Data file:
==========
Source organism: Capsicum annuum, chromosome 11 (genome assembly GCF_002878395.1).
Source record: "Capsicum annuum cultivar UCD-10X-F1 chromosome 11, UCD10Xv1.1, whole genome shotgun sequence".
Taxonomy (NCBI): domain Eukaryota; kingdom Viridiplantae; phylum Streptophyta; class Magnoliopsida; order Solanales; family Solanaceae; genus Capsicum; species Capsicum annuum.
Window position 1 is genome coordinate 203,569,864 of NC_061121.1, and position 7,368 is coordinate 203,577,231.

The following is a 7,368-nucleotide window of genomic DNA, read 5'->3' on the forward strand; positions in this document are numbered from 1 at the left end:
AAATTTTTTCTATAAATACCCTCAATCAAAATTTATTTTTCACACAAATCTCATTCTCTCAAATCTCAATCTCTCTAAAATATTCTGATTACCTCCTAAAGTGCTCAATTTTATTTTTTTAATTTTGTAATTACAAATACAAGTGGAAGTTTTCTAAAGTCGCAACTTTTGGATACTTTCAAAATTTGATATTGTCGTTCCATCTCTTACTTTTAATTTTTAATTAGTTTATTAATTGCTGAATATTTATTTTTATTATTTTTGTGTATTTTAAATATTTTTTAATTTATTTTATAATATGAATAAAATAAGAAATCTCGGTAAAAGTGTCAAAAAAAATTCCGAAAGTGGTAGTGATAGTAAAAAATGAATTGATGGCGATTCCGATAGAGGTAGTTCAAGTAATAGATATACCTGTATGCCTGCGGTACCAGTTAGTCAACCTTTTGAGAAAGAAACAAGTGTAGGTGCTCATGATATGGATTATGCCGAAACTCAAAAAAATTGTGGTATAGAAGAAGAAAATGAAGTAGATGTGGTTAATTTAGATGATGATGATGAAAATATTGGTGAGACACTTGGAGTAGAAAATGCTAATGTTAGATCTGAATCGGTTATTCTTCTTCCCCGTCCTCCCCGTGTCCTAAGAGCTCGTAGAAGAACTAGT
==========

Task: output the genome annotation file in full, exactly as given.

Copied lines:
Source organism: Capsicum annuum, chromosome 11 (genome assembly GCF_002878395.1).
Source record: "Capsicum annuum cultivar UCD-10X-F1 chromosome 11, UCD10Xv1.1, whole genome shotgun sequence".
Taxonomy (NCBI): domain Eukaryota; kingdom Viridiplantae; phylum Streptophyta; class Magnoliopsida; order Solanales; family Solanaceae; genus Capsicum; species Capsicum annuum.
Window position 1 is genome coordinate 203,569,864 of NC_061121.1, and position 7,368 is coordinate 203,577,231.

The following is a 7,368-nucleotide window of genomic DNA, read 5'->3' on the forward strand; positions in this document are numbered from 1 at the left end:
AAATTTTTTCTATAAATACCCTCAATCAAAATTTATTTTTCACACAAATCTCATTCTCTCAAATCTCAATCTCTCTAAAATATTCTGATTACCTCCTAAAGTGCTCAATTTTATTTTTTTAATTTTGTAATTACAAATACAAGTGGAAGTTTTCTAAAGTCGCAACTTTTGGATACTTTCAAAATTTGATATTGTCGTTCCATCTCTTACTTTTAATTTTTAATTAGTTTATTAATTGCTGAATATTTATTTTTATTATTTTTGTGTATTTTAAATATTTTTTAATTTATTTTATAATATGAATAAAATAAGAAATCTCGGTAAAAGTGTCAAAAAAAATTCCGAAAGTGGTAGTGATAGTAAAAAATGAATTGATGGCGATTCCGATAGAGGTAGTTCAAGTAATAGATATACCTGTATGCCTGCGGTACCAGTTAGTCAACCTTTTGAGAAAGAAACAAGTGTAGGTGCTCATGATATGGATTATGCCGAAACTCAAAAAAATTGTGGTATAGAAGAAGAAAATGAAGTAGATGTGGTTAATTTAGATGATGATGATGAAAATATTGGTGAGACACTTGGAGTAGAAAATGCTAATGTTAGATCTGAATCGGTTATTCTTCTTCCCCGTCCTCCCCGTGTCCTAAGAGCTCGTAGAAGAACTAGT